"I'm dad-bam finished," he said, panting. "This is my last day on any golf course, ever. You picks have guyed me damn stick." He was so mad he couldn't talk straight. "Enough and I'm done. Rotten, stinking, miserable game." He was, of course, back the next day.
After I holed out a 30-foot putt to halve a gimme birdie one afternoon, Vossler left for good. He moved on to bigger things, to the big-money games at Ridglea, to become city champion, state amateur champion, ultimately on to the PGA tour. I have always considered Ernie our honor graduate, although Edwards may outdo him.
Jerry could drive the ball four miles, or roughly the distance to old Paschal High School (now Tech), a Gibraltar of formative education that turned most of us out with degrees in Library Pass Forging, Double Lunch Period Registration, Boiler Room Smoking, Chug-a-Lug, Basketball and Marriage. Except for a recurring Goat Hills temper, Jerry has a sound game and has been in the money many times on the PGA tour. So far, however, his greatest publicity came when he was rumored to have gone AWOL from the Army in 1962 to play in the U.S. Open.
"A true Hills man," Magoo said.
Although Vossler and Edwards were the only two who succeeded, all of us at one time, I believe, envisioned a pro career. Easy Reid, for example, bought a huge black bag and an umbrella and some alligator shoes and turned pro, but the closest he came to the big time was missing the cut at the Odessa Pro-Am with me as a partner. Grease Repellent turned pro after he shot 62 at Goat Hills, eight under, breaking the course record that five of us held at 65. But he did not go on the tour, and I don't think he took a club job. He only refused to play in any more amateur tournaments, which he didn't play in anyhow.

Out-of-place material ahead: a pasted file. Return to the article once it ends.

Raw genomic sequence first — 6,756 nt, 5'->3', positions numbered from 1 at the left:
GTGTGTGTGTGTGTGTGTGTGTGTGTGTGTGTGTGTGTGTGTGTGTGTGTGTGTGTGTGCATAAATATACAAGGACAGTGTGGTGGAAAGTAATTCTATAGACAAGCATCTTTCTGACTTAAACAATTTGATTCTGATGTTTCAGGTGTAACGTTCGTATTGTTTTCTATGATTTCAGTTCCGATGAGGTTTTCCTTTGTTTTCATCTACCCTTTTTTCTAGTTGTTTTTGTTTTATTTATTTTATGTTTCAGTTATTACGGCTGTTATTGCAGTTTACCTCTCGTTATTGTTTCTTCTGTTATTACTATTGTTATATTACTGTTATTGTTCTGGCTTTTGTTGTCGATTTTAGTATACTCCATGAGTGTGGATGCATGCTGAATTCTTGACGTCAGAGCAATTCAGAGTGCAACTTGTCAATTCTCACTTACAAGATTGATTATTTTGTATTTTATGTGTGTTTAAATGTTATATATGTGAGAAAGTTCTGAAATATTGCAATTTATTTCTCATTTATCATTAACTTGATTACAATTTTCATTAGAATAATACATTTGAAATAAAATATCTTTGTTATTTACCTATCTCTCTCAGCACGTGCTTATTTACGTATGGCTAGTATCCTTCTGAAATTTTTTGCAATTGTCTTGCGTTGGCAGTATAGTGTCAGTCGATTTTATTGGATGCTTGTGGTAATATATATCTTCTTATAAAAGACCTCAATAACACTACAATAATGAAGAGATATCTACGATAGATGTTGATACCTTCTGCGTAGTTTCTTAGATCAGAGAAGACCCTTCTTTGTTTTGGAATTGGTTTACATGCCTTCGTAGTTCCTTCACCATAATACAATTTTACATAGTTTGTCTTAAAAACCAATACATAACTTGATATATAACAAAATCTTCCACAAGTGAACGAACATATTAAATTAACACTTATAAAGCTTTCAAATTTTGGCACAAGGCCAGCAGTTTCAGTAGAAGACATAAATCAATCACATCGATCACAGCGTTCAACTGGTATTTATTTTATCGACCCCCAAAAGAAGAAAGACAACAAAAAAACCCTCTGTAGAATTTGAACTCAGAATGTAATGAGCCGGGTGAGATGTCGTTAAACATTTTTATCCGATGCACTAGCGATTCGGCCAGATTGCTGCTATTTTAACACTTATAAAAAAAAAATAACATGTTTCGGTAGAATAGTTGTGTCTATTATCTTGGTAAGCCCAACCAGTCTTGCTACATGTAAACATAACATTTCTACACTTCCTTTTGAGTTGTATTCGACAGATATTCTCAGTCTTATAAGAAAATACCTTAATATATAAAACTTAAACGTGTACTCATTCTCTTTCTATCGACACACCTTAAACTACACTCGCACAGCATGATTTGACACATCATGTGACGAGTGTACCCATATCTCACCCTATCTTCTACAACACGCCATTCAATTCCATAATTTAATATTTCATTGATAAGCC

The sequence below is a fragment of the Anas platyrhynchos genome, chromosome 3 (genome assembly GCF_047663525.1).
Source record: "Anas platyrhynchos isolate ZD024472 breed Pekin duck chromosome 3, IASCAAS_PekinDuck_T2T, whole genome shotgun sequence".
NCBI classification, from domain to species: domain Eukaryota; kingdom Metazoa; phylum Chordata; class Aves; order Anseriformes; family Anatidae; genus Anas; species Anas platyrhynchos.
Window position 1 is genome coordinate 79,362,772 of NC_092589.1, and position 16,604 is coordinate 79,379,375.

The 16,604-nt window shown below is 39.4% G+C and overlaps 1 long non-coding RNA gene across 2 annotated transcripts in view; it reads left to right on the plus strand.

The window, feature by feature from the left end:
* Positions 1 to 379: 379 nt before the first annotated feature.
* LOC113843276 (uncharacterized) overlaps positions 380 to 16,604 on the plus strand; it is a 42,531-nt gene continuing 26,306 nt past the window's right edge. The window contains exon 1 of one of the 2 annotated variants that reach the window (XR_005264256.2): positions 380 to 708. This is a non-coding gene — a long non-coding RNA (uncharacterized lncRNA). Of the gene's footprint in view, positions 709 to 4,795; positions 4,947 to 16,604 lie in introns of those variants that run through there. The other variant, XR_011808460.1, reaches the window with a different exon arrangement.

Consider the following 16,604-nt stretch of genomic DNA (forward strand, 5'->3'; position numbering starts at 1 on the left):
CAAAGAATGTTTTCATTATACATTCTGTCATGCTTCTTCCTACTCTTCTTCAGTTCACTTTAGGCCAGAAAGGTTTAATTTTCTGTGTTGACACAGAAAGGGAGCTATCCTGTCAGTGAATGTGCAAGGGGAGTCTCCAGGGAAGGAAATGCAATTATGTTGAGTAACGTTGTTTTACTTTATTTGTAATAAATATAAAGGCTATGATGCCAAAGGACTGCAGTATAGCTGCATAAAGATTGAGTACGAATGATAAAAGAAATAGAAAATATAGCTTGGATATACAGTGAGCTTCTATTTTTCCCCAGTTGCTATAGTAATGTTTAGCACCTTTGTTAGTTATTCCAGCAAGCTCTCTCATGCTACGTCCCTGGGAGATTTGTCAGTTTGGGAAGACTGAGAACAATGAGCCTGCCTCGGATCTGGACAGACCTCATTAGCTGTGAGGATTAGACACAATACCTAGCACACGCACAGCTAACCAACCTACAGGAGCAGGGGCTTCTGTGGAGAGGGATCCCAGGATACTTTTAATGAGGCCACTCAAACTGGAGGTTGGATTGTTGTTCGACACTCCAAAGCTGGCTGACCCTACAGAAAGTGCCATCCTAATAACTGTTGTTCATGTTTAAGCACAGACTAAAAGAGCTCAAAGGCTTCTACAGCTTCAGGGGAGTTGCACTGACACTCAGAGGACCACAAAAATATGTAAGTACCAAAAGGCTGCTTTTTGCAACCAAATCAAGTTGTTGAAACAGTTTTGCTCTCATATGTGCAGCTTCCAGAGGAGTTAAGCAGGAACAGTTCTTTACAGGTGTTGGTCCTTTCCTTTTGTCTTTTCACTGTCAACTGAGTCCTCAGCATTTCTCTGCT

Sadly, my own dreams were constantly interrupted by reality. The first time was early in the State Junior at San Antonio, when I was defeated 3 and 2 by a cross-handed Mexican wearing tennis shoes. Thirsting for some sort of revenge, I returned the following year and lost to a barefoot 14-year-old who had only five clubs.
But if those experiences were not enough to convince me. the Waxahachie Invitation should have. The Waxahachie Invitation was not exactly the Masters tournament of Texas, but it did draw a few celebrities: Cherry, Stewart, Maxwell, Conrad, for example. I know it was an unusually strong field one particular year because it took 70 to qualify for 30 of the 32 places in the championship flight. Unluckily, I shot 71 along with 11 others, so there had to be a playoff—swatfest, it was called—for the last two places. A playoff meant a gallery. Bad deal.
We began swinging, and nine players bogeyed the first sudden-death hole and were eliminated. (I envied them all.) One player got a birdie and was in. Two of us made pars and had to go another hole for the remaining berth or the privilege of being thrashed 6 and 5 the next day by a Cherry, a Stewart, a Maxwell or a Conrad.
My opponent was a tall fellow named Shelby, and I did not realize until a few years later that it was the same Carroll Shelby who raced sports cars. This might have been the thing that drove him to it. The crowd stayed—the ritualistic barbecue and dice game were still a good hour off—and it had no respect for either of us. As we stood on the tee, perspiring from fright, I heard someone say, "Who you want?" And the reply: "Aw, neither one. They both chili dippers."
Whatever Shelby did, I did better. He hooked, I hooked. He hit over the fence, I hit over the fence. The giggles trailed us endlessly. He got lost in the gully, I got lost in the gully. He landed in the bunker, I landed in the bunker. At one point I heard a man say, "Well, I been to the Dublin Rodeo, I've met the Light Crust Doughboys and I've stepped across the Mississippi where it ain't but a foot wide, but I never seen nothin' like this." Finally, perhaps through a bookkeeping error, I won the hole with a 10.